EuropeThe European Drug Administration (EMA) on December 21 issued an emergency license for the Covid-19 vaccine from Pfizer and BioNTech.
The decision comes weeks after the UK approved the vaccine and began rolling out vaccinations. The European Commission is expected to stamp the decision later in the day, paving the way for efforts to distribute the Pfizer vaccine to all 27 member countries.
“This is truly an historic scientific achievement, a major step forward in our fight against the pandemic,” said Emer Cooke, head of the EMA.
On the official Twitter, European Commission President Ursula von der Leyen said the approval of the EMA is “a decisive milestone in the effort to provide safe vaccines to people across the continent”.
“Now we will act quickly,” she said. The European Union’s executive board is expected to take two to three days to approve the EMA’s decision.
Officials in Germany and some other countries said the vaccination could begin on December 27.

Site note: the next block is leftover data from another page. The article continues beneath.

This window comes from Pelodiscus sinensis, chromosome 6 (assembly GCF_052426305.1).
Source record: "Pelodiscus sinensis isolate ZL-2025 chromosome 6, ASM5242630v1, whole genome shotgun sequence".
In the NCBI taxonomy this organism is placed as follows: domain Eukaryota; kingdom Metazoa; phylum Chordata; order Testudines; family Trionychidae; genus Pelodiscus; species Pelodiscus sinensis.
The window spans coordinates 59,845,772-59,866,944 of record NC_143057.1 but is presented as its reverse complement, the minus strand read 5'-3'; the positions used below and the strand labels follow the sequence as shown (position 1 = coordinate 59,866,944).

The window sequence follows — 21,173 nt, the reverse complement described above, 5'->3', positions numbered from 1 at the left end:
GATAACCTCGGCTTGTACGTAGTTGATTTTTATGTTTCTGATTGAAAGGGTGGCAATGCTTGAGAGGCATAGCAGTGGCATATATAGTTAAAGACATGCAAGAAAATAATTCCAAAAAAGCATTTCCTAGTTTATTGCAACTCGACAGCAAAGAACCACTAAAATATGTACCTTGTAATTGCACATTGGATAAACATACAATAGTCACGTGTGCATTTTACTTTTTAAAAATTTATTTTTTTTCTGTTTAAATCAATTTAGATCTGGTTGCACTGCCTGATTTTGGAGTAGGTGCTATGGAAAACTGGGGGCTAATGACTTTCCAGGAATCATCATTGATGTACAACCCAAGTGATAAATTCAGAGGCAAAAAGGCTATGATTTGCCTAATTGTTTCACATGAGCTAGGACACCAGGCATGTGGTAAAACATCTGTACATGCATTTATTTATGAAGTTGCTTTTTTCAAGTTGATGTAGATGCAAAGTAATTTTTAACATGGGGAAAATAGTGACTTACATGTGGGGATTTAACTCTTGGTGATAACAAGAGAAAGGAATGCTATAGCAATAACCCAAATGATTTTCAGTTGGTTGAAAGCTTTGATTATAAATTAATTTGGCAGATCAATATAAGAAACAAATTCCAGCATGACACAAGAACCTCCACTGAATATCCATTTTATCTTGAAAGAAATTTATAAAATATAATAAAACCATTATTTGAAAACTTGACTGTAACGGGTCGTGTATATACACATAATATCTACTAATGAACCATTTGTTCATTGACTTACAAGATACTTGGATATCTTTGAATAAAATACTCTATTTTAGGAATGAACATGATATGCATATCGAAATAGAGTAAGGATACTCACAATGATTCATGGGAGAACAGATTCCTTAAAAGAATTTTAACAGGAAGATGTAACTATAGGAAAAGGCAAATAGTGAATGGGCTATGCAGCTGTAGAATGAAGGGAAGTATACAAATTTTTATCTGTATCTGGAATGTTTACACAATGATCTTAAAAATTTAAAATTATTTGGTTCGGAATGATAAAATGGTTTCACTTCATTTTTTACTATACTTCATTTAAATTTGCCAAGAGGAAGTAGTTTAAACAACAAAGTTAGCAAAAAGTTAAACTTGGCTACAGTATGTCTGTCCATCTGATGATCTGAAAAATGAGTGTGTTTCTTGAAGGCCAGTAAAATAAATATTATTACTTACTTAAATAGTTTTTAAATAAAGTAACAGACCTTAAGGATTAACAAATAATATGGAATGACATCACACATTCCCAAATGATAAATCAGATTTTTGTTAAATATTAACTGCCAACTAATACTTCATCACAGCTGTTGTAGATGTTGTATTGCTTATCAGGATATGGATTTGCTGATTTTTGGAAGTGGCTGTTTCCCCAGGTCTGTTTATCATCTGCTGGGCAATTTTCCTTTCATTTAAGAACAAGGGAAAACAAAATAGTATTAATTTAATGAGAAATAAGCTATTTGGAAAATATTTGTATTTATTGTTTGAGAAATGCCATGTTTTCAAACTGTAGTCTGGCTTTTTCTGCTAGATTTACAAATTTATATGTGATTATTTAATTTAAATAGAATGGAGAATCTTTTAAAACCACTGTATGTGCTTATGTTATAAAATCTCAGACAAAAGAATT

“Today is a special day for me and BioNTech,” said Ugur Sahin, the company’s chief executive and co-founder. “We are ready to begin delivering the first dose of vaccine across Europe as soon as the green light is turned on.”
Last week, European regulators came under heavy pressure from many member states. They called for the vaccine to be licensed as quickly as possible amid the worsening second Covid-19 outbreak.
Initially, the EMA designated December 29 as the date of vaccine evaluation, but the agency moved the meeting to December 21, after many countries called for a quick discussion.
“Our goal is to get vaccinations before Christmas,” German Health Minister Jens Spahn said in mid-December. “We want to start vaccination this year.”
Like Germany, France will start vaccinating the elderly in nursing homes.
The Amsterdam-based EMA, which is responsible for approving all new drugs and vaccines across all 27 member countries, has roughly the same authority as the US Food and Drug Administration (FDA). T
Pfizer vaccines have since received emergency approval in the UK, Canada, Singapore and the US. On December 19, Switzerland also became the first European country to license the vaccine under the usual procedures.
In an official statement last week, the EMA emphasized that the vaccine should only be approved after undergoing evaluation, showing the overall benefits outweigh the risks. Scientists are waiting for more data to see how long the vaccine-induced side effects and immunity are monitored.
Thuc Linh (According to the AP)